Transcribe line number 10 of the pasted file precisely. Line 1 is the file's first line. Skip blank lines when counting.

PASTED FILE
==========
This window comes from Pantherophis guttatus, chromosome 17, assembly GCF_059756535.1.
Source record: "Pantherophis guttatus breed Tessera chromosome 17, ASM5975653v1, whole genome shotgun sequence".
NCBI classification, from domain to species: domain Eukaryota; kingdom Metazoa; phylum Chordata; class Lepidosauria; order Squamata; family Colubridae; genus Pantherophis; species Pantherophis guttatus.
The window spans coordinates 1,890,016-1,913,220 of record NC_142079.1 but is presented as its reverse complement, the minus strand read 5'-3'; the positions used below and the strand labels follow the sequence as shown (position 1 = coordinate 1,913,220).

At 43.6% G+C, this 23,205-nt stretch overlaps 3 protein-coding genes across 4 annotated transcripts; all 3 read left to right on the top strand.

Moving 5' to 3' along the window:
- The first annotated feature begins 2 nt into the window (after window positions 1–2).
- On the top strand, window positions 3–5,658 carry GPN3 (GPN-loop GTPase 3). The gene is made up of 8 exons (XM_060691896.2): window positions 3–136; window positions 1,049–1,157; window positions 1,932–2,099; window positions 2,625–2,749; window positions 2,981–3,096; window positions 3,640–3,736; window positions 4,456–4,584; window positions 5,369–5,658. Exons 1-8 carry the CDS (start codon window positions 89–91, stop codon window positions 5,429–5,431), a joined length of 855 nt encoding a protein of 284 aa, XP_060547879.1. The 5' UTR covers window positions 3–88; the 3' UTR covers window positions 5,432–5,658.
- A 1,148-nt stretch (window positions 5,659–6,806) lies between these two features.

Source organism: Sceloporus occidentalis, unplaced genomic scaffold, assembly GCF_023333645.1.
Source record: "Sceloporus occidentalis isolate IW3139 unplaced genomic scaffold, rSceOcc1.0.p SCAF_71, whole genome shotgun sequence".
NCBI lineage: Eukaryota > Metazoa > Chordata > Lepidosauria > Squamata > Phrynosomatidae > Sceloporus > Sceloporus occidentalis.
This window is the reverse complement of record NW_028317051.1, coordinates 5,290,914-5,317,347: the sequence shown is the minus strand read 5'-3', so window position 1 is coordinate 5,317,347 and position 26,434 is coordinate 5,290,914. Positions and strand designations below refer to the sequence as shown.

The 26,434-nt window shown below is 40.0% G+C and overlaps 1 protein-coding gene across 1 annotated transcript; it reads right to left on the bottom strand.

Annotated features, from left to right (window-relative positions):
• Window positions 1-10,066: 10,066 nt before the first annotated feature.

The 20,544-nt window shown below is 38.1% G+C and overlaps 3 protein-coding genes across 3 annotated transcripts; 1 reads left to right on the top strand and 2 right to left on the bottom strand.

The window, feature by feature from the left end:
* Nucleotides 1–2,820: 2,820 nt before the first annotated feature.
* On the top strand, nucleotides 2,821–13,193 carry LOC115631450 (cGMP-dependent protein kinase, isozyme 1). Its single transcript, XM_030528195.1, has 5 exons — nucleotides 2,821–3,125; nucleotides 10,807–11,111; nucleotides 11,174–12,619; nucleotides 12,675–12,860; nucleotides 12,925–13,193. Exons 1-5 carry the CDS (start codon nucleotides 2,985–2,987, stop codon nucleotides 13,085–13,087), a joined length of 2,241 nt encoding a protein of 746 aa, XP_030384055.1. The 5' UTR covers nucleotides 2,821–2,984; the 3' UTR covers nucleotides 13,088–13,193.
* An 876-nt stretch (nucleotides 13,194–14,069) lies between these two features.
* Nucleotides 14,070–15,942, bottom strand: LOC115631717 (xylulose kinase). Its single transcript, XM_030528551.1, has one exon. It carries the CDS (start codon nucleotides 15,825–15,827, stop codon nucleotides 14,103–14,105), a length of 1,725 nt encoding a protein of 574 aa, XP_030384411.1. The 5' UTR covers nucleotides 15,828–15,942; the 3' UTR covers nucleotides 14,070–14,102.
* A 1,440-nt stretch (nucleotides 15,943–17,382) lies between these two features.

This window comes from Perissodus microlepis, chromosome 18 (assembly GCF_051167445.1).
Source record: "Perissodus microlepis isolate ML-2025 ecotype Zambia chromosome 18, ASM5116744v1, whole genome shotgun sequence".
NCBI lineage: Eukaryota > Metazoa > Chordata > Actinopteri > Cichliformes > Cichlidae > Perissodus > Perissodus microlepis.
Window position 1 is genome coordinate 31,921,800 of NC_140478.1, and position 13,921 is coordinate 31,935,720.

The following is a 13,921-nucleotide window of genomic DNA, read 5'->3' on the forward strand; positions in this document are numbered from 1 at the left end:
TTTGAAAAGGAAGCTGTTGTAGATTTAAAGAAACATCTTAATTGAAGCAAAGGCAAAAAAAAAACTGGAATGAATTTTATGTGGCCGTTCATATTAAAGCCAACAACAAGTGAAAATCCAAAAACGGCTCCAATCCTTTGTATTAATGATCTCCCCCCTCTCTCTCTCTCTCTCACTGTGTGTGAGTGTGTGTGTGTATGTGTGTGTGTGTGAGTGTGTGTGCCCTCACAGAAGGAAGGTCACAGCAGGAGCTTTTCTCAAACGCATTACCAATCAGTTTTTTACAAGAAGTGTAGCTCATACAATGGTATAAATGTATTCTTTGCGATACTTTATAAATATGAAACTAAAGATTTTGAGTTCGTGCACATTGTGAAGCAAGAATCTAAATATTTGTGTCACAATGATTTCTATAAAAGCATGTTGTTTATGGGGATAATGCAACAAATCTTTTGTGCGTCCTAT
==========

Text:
Source organism: Sceloporus occidentalis, unplaced genomic scaffold, assembly GCF_023333645.1.